When you see the word “mystic”, you may think of medieval mystics like Julian of Norwich or Meister Eckhart. Or you may think of modern mysticism, psychics and yogis, self-empowerment or cosmic consciousness.
But there are many “ordinary people” who have mystical experiences, and there are many scientists (psychologists and neuroscientists) who have studied the phenomenon.
I have been doing a lot of reading on the subject, and a detailed outline is at Mystical experiences. Here are some of the main conclusions.
Almost too much for them to bear
Websites and universities have collected reports from many who have had mystical or deep religious experiences. Here is one brief account (there are more reports and references to others on the Mystical experiences page).
“There was no sensible vision, but the room was filled by a Presence, which in a strange way was both about me and within me. I was overwhelmingly possessed by Someone who was not myself, and yet I felt I was more myself than I had ever been before.”
From the Religious Experience Research Unit at Oxford University.
More people than you might think
You might think these experiences are extremely rare, but it seems that maybe one person in twenty has had a deep mystical experience at least once in their life, and more than half of us believe they have had some tangible encounter with the divine. People from all religions, even atheists, can have these experiences.
- A sense of a presence
- Heightened perceptions
- A feeling of unity and oneness
- A sense of new understanding and knowledge
- The experience is ineffable (can’t be easily described in words)
- Positive outcomes – at the time, and later in life
For most people, mystical experiences lead to positive life outcomes:
- Self actualisation – more likely to achieve full potential.
- Mental health – improved psychological health.
- Physical health benefits – improved recovery from cancer and alcoholism.
- Improved ability to overcome life’s difficulties.
Several explanations have been proposed, but have been shown to be unlikely. Modern mystical experiences are mostly not caused by:
- Mental illness
- Emotional stress
- Fatigue or sensory deprivation
Normal psychology and neuroscience
Most scientists who have studied mystical experiences conclude that they generally occur in people with normal psychology and brain functioning. They say we have evolved in a way that predisposes us to believe in a God and to apparently experience him – though this doesn’t tell us whether he is there or not. Andrew Newberg:
whether or not God exists “out there” is something that neuroscience cannot answer
Mystical experiences and God
While the science cannot tell us whether mystical experiences really put people in contact with God, philosophers have developed ideas that can help us assess personal experiences.
The existence of God as a cause is beyond direct empirical testing. But our sense experience gives us reliable information about the external world and other people. So we are prima facie or initially justified in accepting things are the way they appear if (1) it does appear that they are that way, and (2) there is no reason to think that something has gone wrong.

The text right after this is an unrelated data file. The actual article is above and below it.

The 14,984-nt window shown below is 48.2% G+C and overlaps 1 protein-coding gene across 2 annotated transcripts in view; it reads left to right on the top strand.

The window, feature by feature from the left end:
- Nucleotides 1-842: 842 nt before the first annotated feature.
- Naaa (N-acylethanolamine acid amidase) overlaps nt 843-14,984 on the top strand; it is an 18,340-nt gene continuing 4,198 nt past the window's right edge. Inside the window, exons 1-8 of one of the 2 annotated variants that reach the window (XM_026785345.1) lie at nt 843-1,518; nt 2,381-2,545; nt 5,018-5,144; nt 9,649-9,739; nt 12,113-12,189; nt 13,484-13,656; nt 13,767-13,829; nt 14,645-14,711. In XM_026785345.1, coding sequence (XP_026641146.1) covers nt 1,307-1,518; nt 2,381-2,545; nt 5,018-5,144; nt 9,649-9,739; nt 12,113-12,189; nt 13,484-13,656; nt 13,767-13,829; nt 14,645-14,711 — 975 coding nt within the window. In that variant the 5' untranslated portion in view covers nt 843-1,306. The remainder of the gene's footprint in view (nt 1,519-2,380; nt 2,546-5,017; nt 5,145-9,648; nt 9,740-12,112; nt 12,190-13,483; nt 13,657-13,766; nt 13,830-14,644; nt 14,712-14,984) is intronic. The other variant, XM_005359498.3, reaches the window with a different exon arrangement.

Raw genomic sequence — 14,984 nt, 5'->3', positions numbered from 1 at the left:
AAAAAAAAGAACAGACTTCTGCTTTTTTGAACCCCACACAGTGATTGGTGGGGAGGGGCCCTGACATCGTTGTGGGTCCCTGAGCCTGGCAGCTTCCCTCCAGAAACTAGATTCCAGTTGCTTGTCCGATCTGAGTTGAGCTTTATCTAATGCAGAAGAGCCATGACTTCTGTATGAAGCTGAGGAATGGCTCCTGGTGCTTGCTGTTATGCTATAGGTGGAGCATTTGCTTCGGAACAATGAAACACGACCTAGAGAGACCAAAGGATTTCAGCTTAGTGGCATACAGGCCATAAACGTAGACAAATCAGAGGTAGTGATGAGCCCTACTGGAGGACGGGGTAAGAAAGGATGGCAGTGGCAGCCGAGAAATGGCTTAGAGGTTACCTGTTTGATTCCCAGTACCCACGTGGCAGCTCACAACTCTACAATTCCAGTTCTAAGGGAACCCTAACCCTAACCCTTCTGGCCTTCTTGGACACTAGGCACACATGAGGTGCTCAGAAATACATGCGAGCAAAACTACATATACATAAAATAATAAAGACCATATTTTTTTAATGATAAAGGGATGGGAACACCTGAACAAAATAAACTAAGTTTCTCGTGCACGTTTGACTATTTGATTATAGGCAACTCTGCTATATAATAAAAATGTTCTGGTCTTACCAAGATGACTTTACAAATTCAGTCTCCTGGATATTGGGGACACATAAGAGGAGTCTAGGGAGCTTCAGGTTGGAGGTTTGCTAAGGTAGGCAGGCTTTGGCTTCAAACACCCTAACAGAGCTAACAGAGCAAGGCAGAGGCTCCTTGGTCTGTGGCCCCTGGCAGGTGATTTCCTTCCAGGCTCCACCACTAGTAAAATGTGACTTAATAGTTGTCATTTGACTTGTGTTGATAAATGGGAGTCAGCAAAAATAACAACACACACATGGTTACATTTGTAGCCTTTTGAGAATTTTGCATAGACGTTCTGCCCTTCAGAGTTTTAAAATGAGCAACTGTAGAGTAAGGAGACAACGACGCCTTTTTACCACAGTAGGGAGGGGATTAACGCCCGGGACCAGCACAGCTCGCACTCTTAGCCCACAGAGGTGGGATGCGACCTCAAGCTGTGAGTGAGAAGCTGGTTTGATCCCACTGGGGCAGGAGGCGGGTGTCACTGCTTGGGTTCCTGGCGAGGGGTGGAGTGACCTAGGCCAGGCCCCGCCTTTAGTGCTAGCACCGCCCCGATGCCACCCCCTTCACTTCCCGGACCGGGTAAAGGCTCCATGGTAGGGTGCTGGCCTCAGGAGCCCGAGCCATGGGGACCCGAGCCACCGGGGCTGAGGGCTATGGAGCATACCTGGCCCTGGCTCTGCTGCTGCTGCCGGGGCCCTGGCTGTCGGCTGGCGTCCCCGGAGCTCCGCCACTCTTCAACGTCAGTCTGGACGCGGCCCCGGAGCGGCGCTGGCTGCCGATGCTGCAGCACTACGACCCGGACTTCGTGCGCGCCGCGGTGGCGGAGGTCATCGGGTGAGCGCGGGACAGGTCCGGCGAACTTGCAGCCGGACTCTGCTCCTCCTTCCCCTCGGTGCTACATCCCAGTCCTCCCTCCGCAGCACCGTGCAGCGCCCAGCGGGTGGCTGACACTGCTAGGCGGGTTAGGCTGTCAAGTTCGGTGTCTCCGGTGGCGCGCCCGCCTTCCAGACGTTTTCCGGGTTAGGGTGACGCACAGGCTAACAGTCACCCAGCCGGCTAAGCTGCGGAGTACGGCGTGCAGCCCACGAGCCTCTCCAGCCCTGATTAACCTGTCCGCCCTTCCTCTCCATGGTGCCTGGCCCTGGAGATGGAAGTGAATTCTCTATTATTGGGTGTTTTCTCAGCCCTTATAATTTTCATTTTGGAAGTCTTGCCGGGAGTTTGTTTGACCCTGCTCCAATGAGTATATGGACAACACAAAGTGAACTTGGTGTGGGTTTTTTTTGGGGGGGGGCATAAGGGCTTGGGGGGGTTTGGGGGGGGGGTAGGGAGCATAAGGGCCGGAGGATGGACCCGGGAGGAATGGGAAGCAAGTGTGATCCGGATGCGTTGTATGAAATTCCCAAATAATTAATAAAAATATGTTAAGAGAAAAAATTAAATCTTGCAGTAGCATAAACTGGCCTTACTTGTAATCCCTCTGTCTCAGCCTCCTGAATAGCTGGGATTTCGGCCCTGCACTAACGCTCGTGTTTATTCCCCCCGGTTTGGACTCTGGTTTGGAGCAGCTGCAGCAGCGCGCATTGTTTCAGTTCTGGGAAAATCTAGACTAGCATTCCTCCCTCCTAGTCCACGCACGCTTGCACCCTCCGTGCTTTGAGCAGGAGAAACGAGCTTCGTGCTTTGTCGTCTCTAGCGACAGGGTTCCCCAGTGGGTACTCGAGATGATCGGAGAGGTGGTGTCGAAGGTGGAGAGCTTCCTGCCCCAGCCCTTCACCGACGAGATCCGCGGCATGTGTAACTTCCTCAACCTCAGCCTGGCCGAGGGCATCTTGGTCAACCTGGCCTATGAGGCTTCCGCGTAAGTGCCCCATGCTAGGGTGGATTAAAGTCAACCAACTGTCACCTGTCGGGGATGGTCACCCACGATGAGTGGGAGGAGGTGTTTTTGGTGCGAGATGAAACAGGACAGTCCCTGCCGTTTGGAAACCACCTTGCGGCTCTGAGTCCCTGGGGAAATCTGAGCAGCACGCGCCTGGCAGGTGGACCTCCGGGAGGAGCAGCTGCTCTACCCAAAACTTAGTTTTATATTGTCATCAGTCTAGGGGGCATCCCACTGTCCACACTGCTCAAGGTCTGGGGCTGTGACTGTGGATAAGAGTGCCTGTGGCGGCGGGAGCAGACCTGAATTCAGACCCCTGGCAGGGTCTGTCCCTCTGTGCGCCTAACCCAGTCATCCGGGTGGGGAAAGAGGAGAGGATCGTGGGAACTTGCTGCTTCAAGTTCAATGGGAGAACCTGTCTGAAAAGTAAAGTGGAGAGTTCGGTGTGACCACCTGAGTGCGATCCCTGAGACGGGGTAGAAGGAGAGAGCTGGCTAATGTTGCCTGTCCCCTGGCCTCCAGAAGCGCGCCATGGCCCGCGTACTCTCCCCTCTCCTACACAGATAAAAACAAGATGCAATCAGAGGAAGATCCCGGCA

Based on this pragmatic philosophical view, we can develop criteria for testing experience. We can believe our senses if:
- our senses perceive things that way;
- there is no alternative causality that suggests our senses have perceived wrongly;
- there is no good reason to think our senses have perceived wrongly;
- our perceptions are regular and consistent; and
- we have confirmation of our perceptions from others.
Based on these criteria, it can be plausibly argued that they do indeed come from God:
- Mystical experiences occur, have been documented, and appear to reveal God.
- They generally occur because of normal, not abnormal, psychology and neurology, so there is no reason to think our senses have “gone wrong”.
- They have documented life-transforming effects in people’s lives, which is what you’d expect from the divine.
- They meet the criteria to test the reality of our experience of the world: they are regular, consistent, and shared.
- Mystical experiences ‘work’ in the way you’d expect if they are divine in origin, and when something works as we expect, it is reasonable to think that our understanding of it is correct.
- Postulated natural/psychological causes have not been found viable.
- Therefore it is reasonable to infer from the real effect to a real cause = God.
- Which God is being revealed?
- If they are ineffable, how can they be analysed?
- Some people prefer a natural explanation.
In summary, mystical experiences have been shown to be positive, life-affirming, healing, and consistent with the idea of a loving God, and less consistent with other assumptions. It is therefore reasonable to conclude that they provide useful evidence for the possible existence of God. Whether that evidence is enough to convince, either on its own, or cumulatively when considered with other evidence, is for each of us to decide.
This conclusion presents both religious believers and non-believers with some interesting challenges.
Read all these points in greater detail, and check out 24 academic references, plus reports of experiences and some interesting websites, at Mystical experiences.